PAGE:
The idea that men need their jobs more than women is still strongly held, even, unfortunately amongst militant women trade unionists. When a group of women at W.D & H.O Wills’ cigarette factory in Glasgow were recently asked, ‘If the factory had to pay off workers should women go first?’ over half said yes. Even though many were the main earners in their families, they still thought that men ought to be the ‘breadwinners’. They reckoned unemployment was worse for men because they would get more depressed than women by being forced to stay at home al day with children! May be that is true, but it isn’t surprising since men are constantly told they ought not to want to stay at home with their children and women are constantly told that they ought not to want anything else.

The myth – and it is a myth – that children suffer enormous damage if they are not looked after by their own mothers 24 hours a day from birth to the age of 3 or 4 is widely publicised at present. Studies which show what we all suspect – that children benefit from good quality nurseries from a young age and that millions of working class housewives stuck at home along with their children are clinically depressed as a result – are much less highlighted by the media. No wonder then that jobs for men and boys are seen to be the priority.

Allowing women to be made unemployed will not save jobs for men. In Nazi Germany there was a massive drive to throw women out of paid work; but it was rearmament, not the mass of housebound women, that eventually reduced unemployment amongst men. Getting rid of women can’t provide men with jobs at a living wage, for the average full-time manual woman’s wage is only £55 before tax, a bare £6 a week more than the short-term social security benefit for a family with two children.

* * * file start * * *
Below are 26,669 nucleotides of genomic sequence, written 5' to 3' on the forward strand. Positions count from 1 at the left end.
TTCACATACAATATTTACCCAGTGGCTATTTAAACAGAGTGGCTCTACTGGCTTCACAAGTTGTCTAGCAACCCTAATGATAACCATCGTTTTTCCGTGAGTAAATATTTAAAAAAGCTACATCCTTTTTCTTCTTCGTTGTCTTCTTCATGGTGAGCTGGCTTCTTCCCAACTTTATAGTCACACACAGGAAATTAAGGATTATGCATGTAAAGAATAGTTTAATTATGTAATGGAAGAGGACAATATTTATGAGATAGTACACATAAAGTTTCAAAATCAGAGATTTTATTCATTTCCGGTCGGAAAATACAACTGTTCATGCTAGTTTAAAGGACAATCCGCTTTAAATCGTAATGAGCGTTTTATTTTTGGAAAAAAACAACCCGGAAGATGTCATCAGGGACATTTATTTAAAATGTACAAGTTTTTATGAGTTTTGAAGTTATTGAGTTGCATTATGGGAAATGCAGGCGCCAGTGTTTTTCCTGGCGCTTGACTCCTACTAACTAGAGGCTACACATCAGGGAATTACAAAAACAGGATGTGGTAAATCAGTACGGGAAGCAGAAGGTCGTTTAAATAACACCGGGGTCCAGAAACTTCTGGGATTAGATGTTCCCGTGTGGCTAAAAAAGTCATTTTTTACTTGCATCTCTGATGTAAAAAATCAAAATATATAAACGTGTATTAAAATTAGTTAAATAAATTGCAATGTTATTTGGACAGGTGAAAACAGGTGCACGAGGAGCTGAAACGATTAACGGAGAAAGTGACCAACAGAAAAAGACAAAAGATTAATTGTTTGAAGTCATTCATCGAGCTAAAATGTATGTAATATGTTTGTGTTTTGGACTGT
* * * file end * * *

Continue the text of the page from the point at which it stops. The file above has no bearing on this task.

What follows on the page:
Yet, even though women’s earnings are so low their wages are crucial to maintaining the living standard of every second working class family.

A quarter of the total income of these families comes from married women’s work; without it, one family in three with children would be in poverty. And still there would not be more jobs for men.

The Tories are attacking everybody’s right to paid work; they don’t necessarily want women out of work and men in. Rather they want to undermine women’s confidence in themselves as workers to ensure that women remain a cheap and flexible labour force, grateful for any work they can get.

But the strategy is much the same for men; by increasing men’s unemployment, the Tories want to reduce workers t a disorganised, subservient and immensely exploitable labour force. That task will be all the easier, the more men are forced through savage cuts in unemployment benefit and through that lack of work for married women, to accept large-scale wage cuts in order to get any work at all.

In asserting the right of women to paid work, we are not arguing for equal rights to unemployment but attacking the Tory solution to the economic crisis – unemployment. Women’s unemployment is no more acceptable than men’s.

The Tories task will all be easier the more they succeed in keeping women as an available second class cheap labour force, the more indeed they can set men against women.

Irene Bruegel
Women’s Voice
September 1980
Issue 44, pp.12-13